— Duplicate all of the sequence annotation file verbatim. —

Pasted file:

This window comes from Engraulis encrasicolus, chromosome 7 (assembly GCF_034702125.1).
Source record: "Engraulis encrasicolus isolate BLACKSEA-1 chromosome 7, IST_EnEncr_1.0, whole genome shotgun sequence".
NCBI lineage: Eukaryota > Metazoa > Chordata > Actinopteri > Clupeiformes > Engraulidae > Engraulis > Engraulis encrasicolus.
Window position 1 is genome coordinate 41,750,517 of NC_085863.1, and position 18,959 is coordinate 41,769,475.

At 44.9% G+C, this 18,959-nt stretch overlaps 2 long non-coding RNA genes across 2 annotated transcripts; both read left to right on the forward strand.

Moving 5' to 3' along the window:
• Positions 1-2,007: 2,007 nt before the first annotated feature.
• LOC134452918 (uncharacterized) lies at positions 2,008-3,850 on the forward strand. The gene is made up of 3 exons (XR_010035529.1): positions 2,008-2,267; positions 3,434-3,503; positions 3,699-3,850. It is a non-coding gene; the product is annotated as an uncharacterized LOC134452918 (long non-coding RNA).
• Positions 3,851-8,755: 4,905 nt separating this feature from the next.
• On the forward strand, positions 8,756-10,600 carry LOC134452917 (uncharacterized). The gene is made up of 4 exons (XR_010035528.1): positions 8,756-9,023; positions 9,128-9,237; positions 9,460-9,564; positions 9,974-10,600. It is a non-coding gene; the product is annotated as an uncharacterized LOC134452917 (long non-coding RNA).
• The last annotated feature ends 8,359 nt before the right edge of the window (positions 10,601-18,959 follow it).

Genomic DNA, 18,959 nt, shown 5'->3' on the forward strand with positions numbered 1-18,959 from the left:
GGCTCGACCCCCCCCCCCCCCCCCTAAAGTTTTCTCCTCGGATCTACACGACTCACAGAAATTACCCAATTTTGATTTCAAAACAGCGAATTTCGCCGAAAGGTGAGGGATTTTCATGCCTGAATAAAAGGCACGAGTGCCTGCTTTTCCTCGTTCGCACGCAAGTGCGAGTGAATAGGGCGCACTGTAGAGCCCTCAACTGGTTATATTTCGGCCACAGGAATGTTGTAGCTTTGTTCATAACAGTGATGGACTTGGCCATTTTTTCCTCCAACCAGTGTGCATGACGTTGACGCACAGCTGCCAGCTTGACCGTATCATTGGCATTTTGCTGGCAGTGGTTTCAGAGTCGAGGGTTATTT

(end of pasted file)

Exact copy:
This window comes from Engraulis encrasicolus, chromosome 7 (assembly GCF_034702125.1).
Source record: "Engraulis encrasicolus isolate BLACKSEA-1 chromosome 7, IST_EnEncr_1.0, whole genome shotgun sequence".
NCBI lineage: Eukaryota > Metazoa > Chordata > Actinopteri > Clupeiformes > Engraulidae > Engraulis > Engraulis encrasicolus.
Window position 1 is genome coordinate 41,750,517 of NC_085863.1, and position 18,959 is coordinate 41,769,475.

At 44.9% G+C, this 18,959-nt stretch overlaps 2 long non-coding RNA genes across 2 annotated transcripts; both read left to right on the forward strand.

Moving 5' to 3' along the window:
• Positions 1-2,007: 2,007 nt before the first annotated feature.
• LOC134452918 (uncharacterized) lies at positions 2,008-3,850 on the forward strand. The gene is made up of 3 exons (XR_010035529.1): positions 2,008-2,267; positions 3,434-3,503; positions 3,699-3,850. It is a non-coding gene; the product is annotated as an uncharacterized LOC134452918 (long non-coding RNA).
• Positions 3,851-8,755: 4,905 nt separating this feature from the next.
• On the forward strand, positions 8,756-10,600 carry LOC134452917 (uncharacterized). The gene is made up of 4 exons (XR_010035528.1): positions 8,756-9,023; positions 9,128-9,237; positions 9,460-9,564; positions 9,974-10,600. It is a non-coding gene; the product is annotated as an uncharacterized LOC134452917 (long non-coding RNA).
• The last annotated feature ends 8,359 nt before the right edge of the window (positions 10,601-18,959 follow it).

Genomic DNA, 18,959 nt, shown 5'->3' on the forward strand with positions numbered 1-18,959 from the left:
GGCTCGACCCCCCCCCCCCCCCCCTAAAGTTTTCTCCTCGGATCTACACGACTCACAGAAATTACCCAATTTTGATTTCAAAACAGCGAATTTCGCCGAAAGGTGAGGGATTTTCATGCCTGAATAAAAGGCACGAGTGCCTGCTTTTCCTCGTTCGCACGCAAGTGCGAGTGAATAGGGCGCACTGTAGAGCCCTCAACTGGTTATATTTCGGCCACAGGAATGTTGTAGCTTTGTTCATAACAGTGATGGACTTGGCCATTTTTTCCTCCAACCAGTGTGCATGACGTTGACGCACAGCTGCCAGCTTGACCGTATCATTGGCATTTTGCTGGCAGTGGTTTCAGAGTCGAGGGTTATTT